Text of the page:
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How to get 100% code coverage with a throw inside cath?
IlyaC
#1 Posted : Tuesday, April 21, 2020 10:09:31 AM(UTC)
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Location: Norway

I have a code like this:

Code:
try
{
   DoSomething();
}
catch
{
   LogSomething();
   throw;
}


Now when Ncrunch calculates metrics for code coverage, the last line is always "not covered". I assume it is not called in a way, but it's frustrating to not get 100% coverage because of that.
I know I can do comments, but I'd like not to have custom ncrunch comments in my code.

Is there any workaround for this issue?
Remco
#2 Posted : Tuesday, April 21, 2020 10:30:02 AM(UTC)
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Hi, thanks for posting.

Structurally, what you are attempting to do is impossible without code coverage suppression (i.e. ncrunch comments, ExcludeFromCoverageAttribute, etc).

This is because a throw statement physically causes the runtime to return early from a method, leaving any code after it to be left unexecuted. As methods usually have debug information for NOP statements and other material at the end of the method, this results in code that is physically unexecuted by NCrunch.

It could technically be possible for NCrunch to ignore the unexecuted code and simply mark it as 'not code', thereby removing the black marks and allowing you to achieve 100% coverage with such a structure without the need for suppression comments. However, we do not do this for the following reasons:

1. It's a dirty lie. There is unexecuted code in your codebase. You may not consider this code important, and probably it's completely unreachable. But it's still unexecuted code, and that's still information. For NCrunch to cover this up would be for it to hide this information from you. This goes against the main goal of this project which is to inform people of how their code is behaving at runtime.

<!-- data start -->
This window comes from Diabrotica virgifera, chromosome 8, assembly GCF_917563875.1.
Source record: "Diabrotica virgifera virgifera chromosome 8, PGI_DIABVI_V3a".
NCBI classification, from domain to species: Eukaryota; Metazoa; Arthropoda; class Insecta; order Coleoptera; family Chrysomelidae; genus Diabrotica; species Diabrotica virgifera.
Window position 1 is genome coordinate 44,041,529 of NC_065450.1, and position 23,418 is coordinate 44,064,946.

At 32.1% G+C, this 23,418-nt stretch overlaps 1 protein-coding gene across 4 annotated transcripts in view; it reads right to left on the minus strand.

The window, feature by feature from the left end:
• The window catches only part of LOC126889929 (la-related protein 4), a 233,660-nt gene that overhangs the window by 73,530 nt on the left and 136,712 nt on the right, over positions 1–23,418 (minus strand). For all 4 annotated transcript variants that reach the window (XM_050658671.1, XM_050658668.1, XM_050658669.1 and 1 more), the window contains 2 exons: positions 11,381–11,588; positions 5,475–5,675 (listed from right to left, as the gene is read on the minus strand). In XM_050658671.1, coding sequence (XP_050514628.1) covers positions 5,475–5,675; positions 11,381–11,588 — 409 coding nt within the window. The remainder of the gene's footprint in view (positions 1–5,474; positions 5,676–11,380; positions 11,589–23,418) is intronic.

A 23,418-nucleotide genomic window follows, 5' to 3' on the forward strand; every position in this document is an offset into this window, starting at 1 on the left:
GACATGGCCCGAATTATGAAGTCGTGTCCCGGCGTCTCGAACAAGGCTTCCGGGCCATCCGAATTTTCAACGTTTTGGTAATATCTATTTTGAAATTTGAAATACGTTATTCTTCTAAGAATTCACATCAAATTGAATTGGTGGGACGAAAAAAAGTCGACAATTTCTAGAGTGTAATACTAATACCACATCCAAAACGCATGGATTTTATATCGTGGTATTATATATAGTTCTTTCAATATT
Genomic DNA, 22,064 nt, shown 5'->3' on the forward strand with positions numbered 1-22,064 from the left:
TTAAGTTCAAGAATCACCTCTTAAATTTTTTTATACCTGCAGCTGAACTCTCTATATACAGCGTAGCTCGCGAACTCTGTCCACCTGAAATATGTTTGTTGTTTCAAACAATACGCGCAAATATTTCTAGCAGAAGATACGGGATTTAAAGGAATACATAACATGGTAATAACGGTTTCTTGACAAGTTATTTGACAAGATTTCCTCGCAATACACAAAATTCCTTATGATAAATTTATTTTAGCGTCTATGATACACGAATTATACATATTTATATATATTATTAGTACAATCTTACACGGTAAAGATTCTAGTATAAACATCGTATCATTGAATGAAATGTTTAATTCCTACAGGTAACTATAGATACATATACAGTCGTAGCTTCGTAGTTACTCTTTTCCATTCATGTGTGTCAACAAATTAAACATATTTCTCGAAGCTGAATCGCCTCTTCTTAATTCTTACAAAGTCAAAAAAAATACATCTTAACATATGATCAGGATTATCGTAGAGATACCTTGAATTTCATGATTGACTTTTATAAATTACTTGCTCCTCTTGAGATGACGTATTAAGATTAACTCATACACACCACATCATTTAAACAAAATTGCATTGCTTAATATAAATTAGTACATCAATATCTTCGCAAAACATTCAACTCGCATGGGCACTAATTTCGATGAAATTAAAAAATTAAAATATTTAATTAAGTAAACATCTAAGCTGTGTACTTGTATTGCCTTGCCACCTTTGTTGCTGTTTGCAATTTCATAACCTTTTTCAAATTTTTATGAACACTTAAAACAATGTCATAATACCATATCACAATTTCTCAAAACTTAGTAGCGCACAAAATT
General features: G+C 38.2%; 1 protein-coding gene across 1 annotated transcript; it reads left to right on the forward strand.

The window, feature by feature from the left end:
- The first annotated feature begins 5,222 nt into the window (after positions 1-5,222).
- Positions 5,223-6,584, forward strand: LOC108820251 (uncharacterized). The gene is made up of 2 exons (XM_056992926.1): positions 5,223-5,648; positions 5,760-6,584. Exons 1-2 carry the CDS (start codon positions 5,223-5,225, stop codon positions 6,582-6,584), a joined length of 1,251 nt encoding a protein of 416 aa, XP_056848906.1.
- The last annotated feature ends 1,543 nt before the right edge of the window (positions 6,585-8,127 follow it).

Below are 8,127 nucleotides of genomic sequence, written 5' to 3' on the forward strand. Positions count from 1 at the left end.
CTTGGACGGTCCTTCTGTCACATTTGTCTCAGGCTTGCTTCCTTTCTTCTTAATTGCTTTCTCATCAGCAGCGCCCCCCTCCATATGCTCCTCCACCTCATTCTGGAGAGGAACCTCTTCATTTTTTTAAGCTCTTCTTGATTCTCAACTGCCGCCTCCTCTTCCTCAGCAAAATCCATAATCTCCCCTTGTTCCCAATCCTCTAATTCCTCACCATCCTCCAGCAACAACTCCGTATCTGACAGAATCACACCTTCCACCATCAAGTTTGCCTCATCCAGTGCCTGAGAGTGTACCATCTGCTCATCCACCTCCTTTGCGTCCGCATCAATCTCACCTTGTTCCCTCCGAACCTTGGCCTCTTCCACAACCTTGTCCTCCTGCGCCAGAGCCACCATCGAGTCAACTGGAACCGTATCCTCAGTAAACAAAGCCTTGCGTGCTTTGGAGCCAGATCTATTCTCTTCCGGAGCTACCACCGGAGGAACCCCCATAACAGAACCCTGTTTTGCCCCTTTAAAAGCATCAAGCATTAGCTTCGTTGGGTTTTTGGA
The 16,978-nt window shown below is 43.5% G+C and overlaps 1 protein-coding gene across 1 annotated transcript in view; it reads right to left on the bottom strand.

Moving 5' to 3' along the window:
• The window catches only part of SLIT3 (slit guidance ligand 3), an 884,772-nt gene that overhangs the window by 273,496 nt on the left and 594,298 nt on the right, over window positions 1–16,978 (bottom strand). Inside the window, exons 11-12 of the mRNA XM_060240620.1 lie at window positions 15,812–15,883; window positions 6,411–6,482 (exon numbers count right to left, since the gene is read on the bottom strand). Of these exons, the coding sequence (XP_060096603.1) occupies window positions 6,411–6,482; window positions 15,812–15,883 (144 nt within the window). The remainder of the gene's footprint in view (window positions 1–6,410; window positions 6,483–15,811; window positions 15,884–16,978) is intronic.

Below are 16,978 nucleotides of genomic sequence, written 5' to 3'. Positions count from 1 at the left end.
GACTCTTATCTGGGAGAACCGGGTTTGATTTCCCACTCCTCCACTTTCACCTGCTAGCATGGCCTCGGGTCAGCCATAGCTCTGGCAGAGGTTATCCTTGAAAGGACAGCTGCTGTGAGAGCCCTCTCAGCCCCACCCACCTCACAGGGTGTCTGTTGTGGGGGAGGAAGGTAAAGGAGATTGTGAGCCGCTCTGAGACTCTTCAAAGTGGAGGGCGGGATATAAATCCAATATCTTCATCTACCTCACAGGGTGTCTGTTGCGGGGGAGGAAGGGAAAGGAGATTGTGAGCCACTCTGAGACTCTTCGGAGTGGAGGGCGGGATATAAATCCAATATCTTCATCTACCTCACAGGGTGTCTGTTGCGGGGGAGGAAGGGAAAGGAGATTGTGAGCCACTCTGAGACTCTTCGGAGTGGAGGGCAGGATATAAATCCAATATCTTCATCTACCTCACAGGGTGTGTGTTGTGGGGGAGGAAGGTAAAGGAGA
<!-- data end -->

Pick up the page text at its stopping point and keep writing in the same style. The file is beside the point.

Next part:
2. It's very hard for us to reliably determine which code in the method is unreachable when we instrument your code. We support 3 different compilers under NCrunch, and they all have their own weird patterns and edge cases. Any approach we take to do this would run the risk of unexpected behaviour under unforeseen edge cases. Given the sheer volume of code NCrunch executes for everyone, someone is bound to encounter something we haven't thought of and end up with a very strange result.

3. The instrumentation is a performance critical step. For us to determine whether the code is reachable would require additional parsing and complex processing of every method in your codebase. This would significantly impact build speeds for everyone using the product, regardless of whether they were interested in having this behaviour. We could do it with a config setting, but then there's a whole new setting when we already have far too many. I think also that most people would be far less interested in such an option if it made their builds run 40% slower.

As such, code coverage suppression comments would be the best solution I can offer given your situation.
IlyaC
#3 Posted : Tuesday, April 21, 2020 10:36:16 AM(UTC)
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Joined: 2/21/2019(UTC)
Posts: 7
Location: Norway

Thanks for the answer,

I understand it might be challenging since it is unreachable code in reality, though it's of course expected to be unreachable by design.

Interestingly enough if I add one more catch before a generic one that does this:
Code:

catch when ()...
{  
.....
   throw new Exception(e);
} // This line does not show in coverage
catch
{
}


The last line of first code is treated as not a code line by Ncrunch, there is no circle to the left. I don't know why, but this seems like an ideal solution, though I see it might not be easy to implement.
I guess I'll have to live with 99% coverage then :)
Remco
#4 Posted : Tuesday, April 21, 2020 10:39:05 AM(UTC)
Rank: NCrunch Developer

Groups: Administrators
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Thanks: 787 times
Was thanked: 1023 time(s) in 974 post(s)
IlyaC;14646 wrote:

The last line of first code is treated as not a code line by Ncrunch, there is no circle to the left. I don't know why, but this seems like an ideal solution, though I see it might not be easy to implement.
I guess I'll have to live with 99% coverage then :)


This is interesting. Probably it's something to do with the IL patterns being kicked out of the compiler. You might find it is also different between versions of C# (we've seen a lot of that sort of thing).

I'm glad you found an approach that works for you.
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